How we can help our backyard natives

March 16, 2017

Quendas are common visitors to backyards near bush areas in Perth

Quendas are common visitors to backyards near bush areas in Perth

A new digital information and advice hub will tackle the unintentionally harmful human behaviour that puts Australia’s incredible native wildlife at risk.

The Healthy Wildlife Healthy Lives website features advice on how to keep wildlife healthy and information on the types of diseases that can be transmitted from people and pets to native species.

“Healthy wildlife means healthier environments for all of us, so it is important we interact with our native species in the correct way to protect their health and wellbeing, as well as our own,” said Murdoch University’s Associate Professor Alan Lymbery, who is working on the project with his colleague Emeritus Professor Andy Thompson.

“As human populations increase and more of our living spaces overlap with bushland, we will see more wildlife in our backyards. This is wonderful for us but we must be careful not to pass on disease and parasites that might be easy for us to shake off, but deadly for native animals and birds.”

Professor Lymbery and Professor Thompson helped to develop the new Healthy Wildlife Healthy Lives website, which also features user-friendly practical tips, easy-to-understand information about species and the diseases that affect them and a guide to upcoming workshops for the public.

The academics came up with the idea for the project while volunteering at wildlife rehabilitation centres.

“We could see first-hand the impact that people have on wildlife, by unintentionally exposing them to increased risk from parasitic diseases,” said Professor Thompson.

“For example, a study of quendas living in the hills by our colleague Alison Hillman found they host a number of parasites. Most were native, having no harmful effect on the quenda, but several parasites probably came from people’s pets. Stickfast fleas, for example, are likely to have been transmitted to quenda from backyard poultry.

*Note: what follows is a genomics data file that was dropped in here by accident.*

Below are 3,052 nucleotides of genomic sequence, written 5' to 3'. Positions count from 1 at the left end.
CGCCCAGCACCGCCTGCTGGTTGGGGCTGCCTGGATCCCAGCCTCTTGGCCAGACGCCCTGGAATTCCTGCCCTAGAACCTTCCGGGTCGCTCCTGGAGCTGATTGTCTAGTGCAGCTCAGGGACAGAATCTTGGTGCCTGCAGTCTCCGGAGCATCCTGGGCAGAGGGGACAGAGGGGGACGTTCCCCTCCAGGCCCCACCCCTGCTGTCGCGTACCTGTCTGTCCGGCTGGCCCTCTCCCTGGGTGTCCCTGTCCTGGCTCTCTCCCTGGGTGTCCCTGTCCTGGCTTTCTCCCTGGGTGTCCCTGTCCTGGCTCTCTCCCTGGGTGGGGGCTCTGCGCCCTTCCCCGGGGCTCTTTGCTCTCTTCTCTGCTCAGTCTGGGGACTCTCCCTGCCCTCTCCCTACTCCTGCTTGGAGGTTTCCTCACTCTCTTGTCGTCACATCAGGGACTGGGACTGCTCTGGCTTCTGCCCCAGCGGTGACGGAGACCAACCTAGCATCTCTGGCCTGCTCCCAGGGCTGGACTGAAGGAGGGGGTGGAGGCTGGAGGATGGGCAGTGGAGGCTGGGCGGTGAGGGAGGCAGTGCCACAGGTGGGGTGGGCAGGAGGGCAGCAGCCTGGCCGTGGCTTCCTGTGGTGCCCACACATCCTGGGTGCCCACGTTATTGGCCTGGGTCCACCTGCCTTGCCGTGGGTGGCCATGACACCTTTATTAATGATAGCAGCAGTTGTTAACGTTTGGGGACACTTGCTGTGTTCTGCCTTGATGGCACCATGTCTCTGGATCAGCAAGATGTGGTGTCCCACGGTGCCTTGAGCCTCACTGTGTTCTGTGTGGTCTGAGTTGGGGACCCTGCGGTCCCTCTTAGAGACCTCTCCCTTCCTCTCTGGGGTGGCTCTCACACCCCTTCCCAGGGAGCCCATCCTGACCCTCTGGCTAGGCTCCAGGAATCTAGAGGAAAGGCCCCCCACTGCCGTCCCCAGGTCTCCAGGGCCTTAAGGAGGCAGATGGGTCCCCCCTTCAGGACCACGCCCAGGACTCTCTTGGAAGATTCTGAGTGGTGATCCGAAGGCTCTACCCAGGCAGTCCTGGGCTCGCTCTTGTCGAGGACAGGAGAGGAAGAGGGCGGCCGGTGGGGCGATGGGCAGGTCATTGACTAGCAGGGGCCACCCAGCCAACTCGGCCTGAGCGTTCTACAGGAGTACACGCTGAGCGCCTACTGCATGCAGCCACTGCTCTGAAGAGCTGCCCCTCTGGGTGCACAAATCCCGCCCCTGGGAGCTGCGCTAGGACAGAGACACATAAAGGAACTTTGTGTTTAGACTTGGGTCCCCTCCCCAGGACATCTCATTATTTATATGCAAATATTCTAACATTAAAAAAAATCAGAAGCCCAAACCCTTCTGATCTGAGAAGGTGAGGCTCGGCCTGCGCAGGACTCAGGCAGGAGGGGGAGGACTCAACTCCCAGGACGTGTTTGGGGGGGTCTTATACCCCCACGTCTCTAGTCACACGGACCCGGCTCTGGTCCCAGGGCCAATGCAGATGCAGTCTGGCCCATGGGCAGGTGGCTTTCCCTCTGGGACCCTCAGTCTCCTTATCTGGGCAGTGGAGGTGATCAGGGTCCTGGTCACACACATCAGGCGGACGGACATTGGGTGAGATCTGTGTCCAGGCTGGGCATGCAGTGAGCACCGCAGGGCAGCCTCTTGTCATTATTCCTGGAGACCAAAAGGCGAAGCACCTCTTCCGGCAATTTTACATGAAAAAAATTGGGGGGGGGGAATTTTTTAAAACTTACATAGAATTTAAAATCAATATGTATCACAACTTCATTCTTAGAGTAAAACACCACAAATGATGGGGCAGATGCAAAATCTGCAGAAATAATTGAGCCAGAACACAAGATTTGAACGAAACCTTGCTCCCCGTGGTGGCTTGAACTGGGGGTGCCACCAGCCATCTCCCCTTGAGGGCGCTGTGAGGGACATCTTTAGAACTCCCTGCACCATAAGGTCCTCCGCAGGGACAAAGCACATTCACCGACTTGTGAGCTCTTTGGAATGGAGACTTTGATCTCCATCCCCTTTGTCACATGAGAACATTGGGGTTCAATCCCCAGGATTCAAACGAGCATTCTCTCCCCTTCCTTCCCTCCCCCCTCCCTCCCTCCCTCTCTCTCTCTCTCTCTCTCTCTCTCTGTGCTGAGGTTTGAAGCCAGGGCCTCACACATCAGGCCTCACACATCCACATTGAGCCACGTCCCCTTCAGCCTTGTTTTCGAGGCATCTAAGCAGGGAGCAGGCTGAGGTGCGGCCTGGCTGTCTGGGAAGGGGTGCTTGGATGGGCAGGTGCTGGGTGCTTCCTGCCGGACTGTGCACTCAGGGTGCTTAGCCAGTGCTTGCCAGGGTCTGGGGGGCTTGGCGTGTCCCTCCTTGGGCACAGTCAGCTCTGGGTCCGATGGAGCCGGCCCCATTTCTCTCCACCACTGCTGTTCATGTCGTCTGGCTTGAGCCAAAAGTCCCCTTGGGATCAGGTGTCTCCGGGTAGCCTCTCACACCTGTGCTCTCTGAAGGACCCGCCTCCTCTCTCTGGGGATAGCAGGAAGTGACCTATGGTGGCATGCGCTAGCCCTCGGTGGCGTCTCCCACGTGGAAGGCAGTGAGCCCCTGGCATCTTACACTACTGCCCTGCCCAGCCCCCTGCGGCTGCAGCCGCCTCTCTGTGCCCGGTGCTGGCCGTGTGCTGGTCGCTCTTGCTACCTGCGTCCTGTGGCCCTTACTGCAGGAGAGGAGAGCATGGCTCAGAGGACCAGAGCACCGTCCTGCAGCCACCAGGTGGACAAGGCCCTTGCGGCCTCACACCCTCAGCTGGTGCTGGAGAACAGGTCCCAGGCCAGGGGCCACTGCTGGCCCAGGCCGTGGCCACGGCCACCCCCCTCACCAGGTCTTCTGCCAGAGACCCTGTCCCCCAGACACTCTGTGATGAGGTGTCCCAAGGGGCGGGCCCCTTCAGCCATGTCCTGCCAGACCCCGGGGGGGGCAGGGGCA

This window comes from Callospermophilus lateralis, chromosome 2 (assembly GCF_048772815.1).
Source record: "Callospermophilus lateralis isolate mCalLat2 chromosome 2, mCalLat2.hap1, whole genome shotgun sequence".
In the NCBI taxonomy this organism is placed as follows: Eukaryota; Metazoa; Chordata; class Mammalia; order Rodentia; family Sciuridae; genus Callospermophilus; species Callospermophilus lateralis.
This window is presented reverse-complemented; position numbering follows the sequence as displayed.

“Alison’s study also found a link between quenda obesity and being fed by humans. Those found in urban setting were bigger than their bushland counterparts. Alison found this impacted their reproductive activity.”

Professor Lymbery added: “We know that educating the public on how parasitic diseases may be spread from people and pets to wildlife can play a major role in helping our precious native species.

“Healthy Wildlife Healthy Lives is very much a One Health project,” he said. “This is a global initiative that recognises that the health of people, animals and the environment are all directly linked.

“Although we usually concentrate on the diseases that people or our domestic animals can contract from wildlife, in fact there are many parasitic diseases that are transmitted in the opposite direction; from us or our pets to wildlife.”

The website is a major part of the overall Healthy Wildlife Healthy Lives project, which has been developed by the Eastern Metropolitan Regional Council (EMRC), in partnership with the Murdoch Professors, Kanyana Wildlife Rehabilitation Centre and Native Animal Rescue. Support for the project has come from Lotterywest.

This project is currently being piloted in Perth’s eastern region, with the aim of rolling it out across the Perth metropolitan region in the future.

The next steps in the project will see 400 information packs sent out to veterinarians, community groups, local government and wildlife rehabilitation centres. Upcoming workshops are advertised on the Healthy Wildlife event page here.

If you would like to know more about the project, log on to healthywildlife.com.au.

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